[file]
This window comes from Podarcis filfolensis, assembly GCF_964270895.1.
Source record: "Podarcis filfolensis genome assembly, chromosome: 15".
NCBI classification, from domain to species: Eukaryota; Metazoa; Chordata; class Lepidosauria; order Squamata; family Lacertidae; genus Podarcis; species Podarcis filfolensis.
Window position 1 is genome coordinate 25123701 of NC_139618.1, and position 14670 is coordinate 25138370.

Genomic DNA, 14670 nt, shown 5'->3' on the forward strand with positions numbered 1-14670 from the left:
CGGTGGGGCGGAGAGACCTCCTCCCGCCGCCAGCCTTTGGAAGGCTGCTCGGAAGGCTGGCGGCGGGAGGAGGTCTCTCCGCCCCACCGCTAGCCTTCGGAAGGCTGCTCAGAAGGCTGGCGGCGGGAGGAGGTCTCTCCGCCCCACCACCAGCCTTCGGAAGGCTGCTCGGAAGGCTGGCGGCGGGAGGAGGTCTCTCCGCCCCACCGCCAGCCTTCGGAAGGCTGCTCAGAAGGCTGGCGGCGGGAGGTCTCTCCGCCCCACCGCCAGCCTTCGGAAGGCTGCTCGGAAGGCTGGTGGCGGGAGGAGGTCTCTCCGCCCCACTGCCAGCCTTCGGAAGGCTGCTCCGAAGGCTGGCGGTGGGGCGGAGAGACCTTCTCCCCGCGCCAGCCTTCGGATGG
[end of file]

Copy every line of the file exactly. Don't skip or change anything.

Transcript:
This window comes from Podarcis filfolensis, assembly GCF_964270895.1.
Source record: "Podarcis filfolensis genome assembly, chromosome: 15".
NCBI classification, from domain to species: Eukaryota; Metazoa; Chordata; class Lepidosauria; order Squamata; family Lacertidae; genus Podarcis; species Podarcis filfolensis.
Window position 1 is genome coordinate 25123701 of NC_139618.1, and position 14670 is coordinate 25138370.

Genomic DNA, 14670 nt, shown 5'->3' on the forward strand with positions numbered 1-14670 from the left:
CGGTGGGGCGGAGAGACCTCCTCCCGCCGCCAGCCTTTGGAAGGCTGCTCGGAAGGCTGGCGGCGGGAGGAGGTCTCTCCGCCCCACCGCTAGCCTTCGGAAGGCTGCTCAGAAGGCTGGCGGCGGGAGGAGGTCTCTCCGCCCCACCACCAGCCTTCGGAAGGCTGCTCGGAAGGCTGGCGGCGGGAGGAGGTCTCTCCGCCCCACCGCCAGCCTTCGGAAGGCTGCTCAGAAGGCTGGCGGCGGGAGGTCTCTCCGCCCCACCGCCAGCCTTCGGAAGGCTGCTCGGAAGGCTGGTGGCGGGAGGAGGTCTCTCCGCCCCACTGCCAGCCTTCGGAAGGCTGCTCCGAAGGCTGGCGGTGGGGCGGAGAGACCTTCTCCCCGCGCCAGCCTTCGGATGG